The first sort of evil, human sin, was dealt with last week the sermon on the Fall. What I want to consider this week is the other sort of evil, the natural sort.

This sort of evil is probably the most powerful element in the undermining of Christian belief – which is probably why people don’t like to think about it. Charles Darwin is reported to have said: “I cannot persuade myself that a beneficent and omnipotent God would have designedly created the Ichneumonidae ( a species of wasp that lays its eggs in the paralysed bodies of other species’ caterpillars ) with the express intention of their feeding within the living bodies of caterpillars”. Others of us, perhaps, feel the same when we watch a big cat chase and devour a gazelle, or when we see pictures of the devastation caused by the recent earthquake in India.

One solution to the problem of natural evil is to blame it, like moral evil, on human sin. This approach maintains that pain and suffering were no part of God’s original plan for the universe. So, Alistair Macgrath says in his ‘Introduction to Christianity’: “ Affirming the goodness of creation avoids the suggestion, unacceptable to most theologians, that God is responsible for evil. The destructive force of sin is not present in the world by God’s design or permission. An essential component of the Christian doctrine of sin is recognition that the world has departed from the trajectory upon which God placed it in the work of creation. It has become deflected from its intended course”.

The occasion of this deflection was Adam’s fall from grace. This created moral disorder, but also allowed an opening for demonic influence to disrupt the perfection of Eden and bring in pain and death. On the psychological level, this explanation of natural suffering seems to me to be the equivalent, at a global level, of the self-centredness of the toddler who imagines that his anger is capable of destroying what he hates. On the scientific level, this explanation is unacceptable, since we know that the causes of natural suffering predate the emergence of the human species. We know from things like the fossils of dinosaurs which show they suffered from painful arthritis, that created life has always been characterized by suffering, disease, struggle and death. There is no discontinuity in natural history, no golden age from which creation has declined.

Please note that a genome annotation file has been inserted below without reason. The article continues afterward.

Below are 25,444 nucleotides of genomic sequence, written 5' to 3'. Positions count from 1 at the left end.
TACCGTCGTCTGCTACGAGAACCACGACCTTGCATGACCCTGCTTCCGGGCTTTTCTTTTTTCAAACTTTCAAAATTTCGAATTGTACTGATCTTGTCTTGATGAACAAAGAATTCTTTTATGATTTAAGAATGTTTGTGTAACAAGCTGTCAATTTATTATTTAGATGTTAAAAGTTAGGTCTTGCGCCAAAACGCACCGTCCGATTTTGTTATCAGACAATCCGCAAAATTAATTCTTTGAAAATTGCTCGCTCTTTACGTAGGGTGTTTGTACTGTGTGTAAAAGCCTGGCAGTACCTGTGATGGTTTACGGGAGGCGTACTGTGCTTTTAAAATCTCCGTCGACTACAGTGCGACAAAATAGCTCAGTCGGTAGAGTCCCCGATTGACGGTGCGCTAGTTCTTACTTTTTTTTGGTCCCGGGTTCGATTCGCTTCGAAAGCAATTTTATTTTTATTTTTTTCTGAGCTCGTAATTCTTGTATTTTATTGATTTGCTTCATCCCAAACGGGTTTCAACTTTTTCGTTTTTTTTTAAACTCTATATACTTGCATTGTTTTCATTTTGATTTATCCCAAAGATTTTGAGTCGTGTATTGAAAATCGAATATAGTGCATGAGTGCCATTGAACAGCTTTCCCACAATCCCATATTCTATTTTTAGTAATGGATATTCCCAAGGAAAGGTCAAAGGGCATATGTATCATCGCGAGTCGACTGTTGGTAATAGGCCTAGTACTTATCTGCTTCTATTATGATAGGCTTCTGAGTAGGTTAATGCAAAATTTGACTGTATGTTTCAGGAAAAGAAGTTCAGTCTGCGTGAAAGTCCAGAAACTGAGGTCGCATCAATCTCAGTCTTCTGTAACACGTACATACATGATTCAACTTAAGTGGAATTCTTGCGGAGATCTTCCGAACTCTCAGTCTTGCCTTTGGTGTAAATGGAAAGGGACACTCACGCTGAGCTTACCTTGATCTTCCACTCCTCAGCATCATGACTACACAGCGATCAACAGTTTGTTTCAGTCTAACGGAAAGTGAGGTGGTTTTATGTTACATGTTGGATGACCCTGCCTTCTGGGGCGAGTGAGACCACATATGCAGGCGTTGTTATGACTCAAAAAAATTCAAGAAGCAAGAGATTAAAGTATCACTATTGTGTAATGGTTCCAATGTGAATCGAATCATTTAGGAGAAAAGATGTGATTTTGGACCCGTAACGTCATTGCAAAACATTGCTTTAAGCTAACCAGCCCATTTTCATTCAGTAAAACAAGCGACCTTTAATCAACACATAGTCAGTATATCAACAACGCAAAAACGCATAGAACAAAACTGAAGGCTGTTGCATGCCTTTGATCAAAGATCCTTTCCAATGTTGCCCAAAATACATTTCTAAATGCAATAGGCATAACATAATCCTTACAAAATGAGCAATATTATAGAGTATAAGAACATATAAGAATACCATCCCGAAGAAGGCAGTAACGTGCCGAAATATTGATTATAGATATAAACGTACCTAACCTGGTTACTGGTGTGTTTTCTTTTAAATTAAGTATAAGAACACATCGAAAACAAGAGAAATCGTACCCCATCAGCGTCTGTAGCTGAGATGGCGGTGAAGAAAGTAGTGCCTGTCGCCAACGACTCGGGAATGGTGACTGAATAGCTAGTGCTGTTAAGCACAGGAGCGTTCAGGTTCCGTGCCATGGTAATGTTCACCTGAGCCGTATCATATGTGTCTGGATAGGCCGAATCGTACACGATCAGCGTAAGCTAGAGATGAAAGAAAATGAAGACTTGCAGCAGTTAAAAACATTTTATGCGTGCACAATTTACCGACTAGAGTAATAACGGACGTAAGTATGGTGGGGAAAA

Another explanation for pain and disease, as it affects human beings, is that it is a punishment for wrongdoing. We hear this argument quite often in the Bible, and it is the situation that lies behind the Book of Job. Some truth can be seen in this approach, since human wrongdoing can exacerbate natural evil, for instance when we pollute the environment with known carcinogens, or build in known earthquake areas, like the San Andreas fault line. However, its shortcoming, as Job protests, is that pain and suffering so often come upon those who are innocent of wrongdoing. The book of Job gives no solution to the problem: it simply ends with Job being reduced to silence by the encounter with God, and then a rather fairy-tale ending where Job is restored to his former health and prosperity. Both this solution and the Fall theodicy also suffer from the defect that they leave God responsible for the deliberate creation of evil.
Another explanation for evil, ‘instrumental theodicy’ says that suffering and evil are necessary if human beings are to develop virtues. This theodicy is expressed in a poem by C L Drawbridge, entitled ‘Pain’.
The cry of man’s anguish went up unto God,
Lord, take away pain!
The shadow that darkens the world thou hast made; the close coiling chain